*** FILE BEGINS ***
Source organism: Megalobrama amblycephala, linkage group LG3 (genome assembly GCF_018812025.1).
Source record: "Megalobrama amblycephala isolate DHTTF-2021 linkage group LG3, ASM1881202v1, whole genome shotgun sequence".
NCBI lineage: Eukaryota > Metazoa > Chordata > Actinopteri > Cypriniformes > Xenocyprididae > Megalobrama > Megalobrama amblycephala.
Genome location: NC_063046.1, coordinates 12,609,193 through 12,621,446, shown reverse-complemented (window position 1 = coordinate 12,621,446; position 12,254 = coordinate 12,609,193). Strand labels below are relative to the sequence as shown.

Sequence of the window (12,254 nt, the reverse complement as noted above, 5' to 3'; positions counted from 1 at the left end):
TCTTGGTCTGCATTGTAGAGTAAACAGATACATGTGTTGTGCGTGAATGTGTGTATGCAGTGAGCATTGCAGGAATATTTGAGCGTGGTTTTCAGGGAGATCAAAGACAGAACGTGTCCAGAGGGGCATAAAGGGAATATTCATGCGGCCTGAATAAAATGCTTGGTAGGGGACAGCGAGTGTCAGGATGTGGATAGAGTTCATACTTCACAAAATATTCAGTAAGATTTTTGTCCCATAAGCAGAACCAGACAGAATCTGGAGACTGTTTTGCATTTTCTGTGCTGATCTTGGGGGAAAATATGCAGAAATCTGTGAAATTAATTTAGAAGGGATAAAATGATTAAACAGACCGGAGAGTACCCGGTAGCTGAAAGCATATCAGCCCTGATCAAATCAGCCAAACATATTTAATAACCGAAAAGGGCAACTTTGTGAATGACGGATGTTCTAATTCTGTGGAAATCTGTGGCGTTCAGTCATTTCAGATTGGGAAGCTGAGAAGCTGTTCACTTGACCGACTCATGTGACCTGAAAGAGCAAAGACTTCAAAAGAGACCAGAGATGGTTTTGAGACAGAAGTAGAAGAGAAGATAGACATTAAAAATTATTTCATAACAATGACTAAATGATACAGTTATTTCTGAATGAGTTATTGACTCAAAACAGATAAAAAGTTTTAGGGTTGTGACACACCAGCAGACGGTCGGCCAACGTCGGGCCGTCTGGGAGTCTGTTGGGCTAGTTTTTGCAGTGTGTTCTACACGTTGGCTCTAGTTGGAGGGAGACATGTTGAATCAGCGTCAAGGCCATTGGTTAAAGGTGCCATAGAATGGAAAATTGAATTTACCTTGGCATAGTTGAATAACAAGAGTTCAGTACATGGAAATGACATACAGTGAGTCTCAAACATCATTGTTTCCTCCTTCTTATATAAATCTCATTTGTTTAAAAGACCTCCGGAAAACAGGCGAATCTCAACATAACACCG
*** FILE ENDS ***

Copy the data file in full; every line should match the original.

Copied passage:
Source organism: Megalobrama amblycephala, linkage group LG3 (genome assembly GCF_018812025.1).
Source record: "Megalobrama amblycephala isolate DHTTF-2021 linkage group LG3, ASM1881202v1, whole genome shotgun sequence".
NCBI lineage: Eukaryota > Metazoa > Chordata > Actinopteri > Cypriniformes > Xenocyprididae > Megalobrama > Megalobrama amblycephala.
Genome location: NC_063046.1, coordinates 12,609,193 through 12,621,446, shown reverse-complemented (window position 1 = coordinate 12,621,446; position 12,254 = coordinate 12,609,193). Strand labels below are relative to the sequence as shown.

Sequence of the window (12,254 nt, the reverse complement as noted above, 5' to 3'; positions counted from 1 at the left end):
TCTTGGTCTGCATTGTAGAGTAAACAGATACATGTGTTGTGCGTGAATGTGTGTATGCAGTGAGCATTGCAGGAATATTTGAGCGTGGTTTTCAGGGAGATCAAAGACAGAACGTGTCCAGAGGGGCATAAAGGGAATATTCATGCGGCCTGAATAAAATGCTTGGTAGGGGACAGCGAGTGTCAGGATGTGGATAGAGTTCATACTTCACAAAATATTCAGTAAGATTTTTGTCCCATAAGCAGAACCAGACAGAATCTGGAGACTGTTTTGCATTTTCTGTGCTGATCTTGGGGGAAAATATGCAGAAATCTGTGAAATTAATTTAGAAGGGATAAAATGATTAAACAGACCGGAGAGTACCCGGTAGCTGAAAGCATATCAGCCCTGATCAAATCAGCCAAACATATTTAATAACCGAAAAGGGCAACTTTGTGAATGACGGATGTTCTAATTCTGTGGAAATCTGTGGCGTTCAGTCATTTCAGATTGGGAAGCTGAGAAGCTGTTCACTTGACCGACTCATGTGACCTGAAAGAGCAAAGACTTCAAAAGAGACCAGAGATGGTTTTGAGACAGAAGTAGAAGAGAAGATAGACATTAAAAATTATTTCATAACAATGACTAAATGATACAGTTATTTCTGAATGAGTTATTGACTCAAAACAGATAAAAAGTTTTAGGGTTGTGACACACCAGCAGACGGTCGGCCAACGTCGGGCCGTCTGGGAGTCTGTTGGGCTAGTTTTTGCAGTGTGTTCTACACGTTGGCTCTAGTTGGAGGGAGACATGTTGAATCAGCGTCAAGGCCATTGGTTAAAGGTGCCATAGAATGGAAAATTGAATTTACCTTGGCATAGTTGAATAACAAGAGTTCAGTACATGGAAATGACATACAGTGAGTCTCAAACATCATTGTTTCCTCCTTCTTATATAAATCTCATTTGTTTAAAAGACCTCCGGAAAACAGGCGAATCTCAACATAACACCG